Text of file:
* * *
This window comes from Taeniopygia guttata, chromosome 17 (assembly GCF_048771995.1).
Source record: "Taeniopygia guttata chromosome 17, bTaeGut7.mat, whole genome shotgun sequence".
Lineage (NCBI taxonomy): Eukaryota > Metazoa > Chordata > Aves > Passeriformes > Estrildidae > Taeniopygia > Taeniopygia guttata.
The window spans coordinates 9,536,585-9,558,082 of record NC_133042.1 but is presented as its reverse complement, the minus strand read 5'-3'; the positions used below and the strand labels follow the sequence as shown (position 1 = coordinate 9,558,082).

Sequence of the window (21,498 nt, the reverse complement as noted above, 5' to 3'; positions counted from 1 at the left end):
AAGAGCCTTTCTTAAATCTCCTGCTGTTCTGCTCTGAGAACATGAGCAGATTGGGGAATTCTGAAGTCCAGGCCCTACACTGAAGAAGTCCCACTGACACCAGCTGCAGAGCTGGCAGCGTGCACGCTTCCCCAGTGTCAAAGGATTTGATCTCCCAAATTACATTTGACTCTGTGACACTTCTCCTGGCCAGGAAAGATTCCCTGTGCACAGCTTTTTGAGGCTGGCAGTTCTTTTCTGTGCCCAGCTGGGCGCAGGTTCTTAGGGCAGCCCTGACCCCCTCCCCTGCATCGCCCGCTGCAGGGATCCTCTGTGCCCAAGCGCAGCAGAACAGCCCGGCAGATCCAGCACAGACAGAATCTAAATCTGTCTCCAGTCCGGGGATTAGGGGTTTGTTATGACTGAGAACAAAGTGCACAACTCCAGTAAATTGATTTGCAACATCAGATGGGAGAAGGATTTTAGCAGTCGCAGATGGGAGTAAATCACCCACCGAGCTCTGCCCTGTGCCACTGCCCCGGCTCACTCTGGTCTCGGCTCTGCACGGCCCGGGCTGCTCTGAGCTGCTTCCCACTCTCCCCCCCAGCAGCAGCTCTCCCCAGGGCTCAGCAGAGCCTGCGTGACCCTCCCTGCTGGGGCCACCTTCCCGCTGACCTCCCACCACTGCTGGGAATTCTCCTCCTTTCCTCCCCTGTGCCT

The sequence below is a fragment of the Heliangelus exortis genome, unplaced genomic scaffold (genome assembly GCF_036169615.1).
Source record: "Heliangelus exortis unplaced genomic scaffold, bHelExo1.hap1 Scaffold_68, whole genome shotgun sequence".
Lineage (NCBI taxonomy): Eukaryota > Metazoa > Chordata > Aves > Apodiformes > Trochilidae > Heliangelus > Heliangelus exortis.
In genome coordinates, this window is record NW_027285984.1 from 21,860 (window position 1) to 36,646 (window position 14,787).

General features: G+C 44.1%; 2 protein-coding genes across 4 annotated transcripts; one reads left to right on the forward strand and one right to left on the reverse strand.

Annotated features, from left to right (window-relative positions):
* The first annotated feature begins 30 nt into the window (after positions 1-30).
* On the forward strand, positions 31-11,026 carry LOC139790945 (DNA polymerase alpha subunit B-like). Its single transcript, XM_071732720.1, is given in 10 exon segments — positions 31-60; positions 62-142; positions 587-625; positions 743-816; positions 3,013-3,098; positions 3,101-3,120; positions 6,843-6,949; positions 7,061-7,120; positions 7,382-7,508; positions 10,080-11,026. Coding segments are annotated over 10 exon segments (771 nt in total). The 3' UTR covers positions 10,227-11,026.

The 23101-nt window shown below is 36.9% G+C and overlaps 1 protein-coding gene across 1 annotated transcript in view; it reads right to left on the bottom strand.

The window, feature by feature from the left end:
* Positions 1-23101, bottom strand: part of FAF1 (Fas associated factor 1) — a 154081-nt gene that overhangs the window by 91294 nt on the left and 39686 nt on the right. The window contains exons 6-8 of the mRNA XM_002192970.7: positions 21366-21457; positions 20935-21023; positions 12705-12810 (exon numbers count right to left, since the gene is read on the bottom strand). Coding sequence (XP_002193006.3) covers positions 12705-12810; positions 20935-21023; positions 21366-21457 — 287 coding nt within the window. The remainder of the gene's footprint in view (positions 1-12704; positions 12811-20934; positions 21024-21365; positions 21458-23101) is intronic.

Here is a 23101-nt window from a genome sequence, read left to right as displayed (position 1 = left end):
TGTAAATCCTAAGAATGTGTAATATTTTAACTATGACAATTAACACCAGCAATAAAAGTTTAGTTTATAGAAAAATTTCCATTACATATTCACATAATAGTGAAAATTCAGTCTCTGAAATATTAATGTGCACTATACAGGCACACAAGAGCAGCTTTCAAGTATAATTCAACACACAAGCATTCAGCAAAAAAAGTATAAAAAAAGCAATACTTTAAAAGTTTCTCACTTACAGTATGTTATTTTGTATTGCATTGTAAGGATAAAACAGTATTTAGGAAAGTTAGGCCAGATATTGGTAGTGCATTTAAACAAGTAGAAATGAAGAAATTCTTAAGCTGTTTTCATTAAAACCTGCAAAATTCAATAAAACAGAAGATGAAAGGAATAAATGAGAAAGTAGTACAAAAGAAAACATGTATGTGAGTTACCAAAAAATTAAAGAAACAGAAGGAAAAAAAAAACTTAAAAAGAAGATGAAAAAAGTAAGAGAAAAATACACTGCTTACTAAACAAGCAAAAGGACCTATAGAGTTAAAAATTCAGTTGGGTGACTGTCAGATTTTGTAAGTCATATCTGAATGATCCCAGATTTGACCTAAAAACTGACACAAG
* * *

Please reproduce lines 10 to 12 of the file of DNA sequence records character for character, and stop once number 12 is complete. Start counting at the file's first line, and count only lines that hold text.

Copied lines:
In genome coordinates, this window is record NW_027285984.1 from 21,860 (window position 1) to 36,646 (window position 14,787).

General features: G+C 44.1%; 2 protein-coding genes across 4 annotated transcripts; one reads left to right on the forward strand and one right to left on the reverse strand.

Annotated features, from left to right (window-relative positions):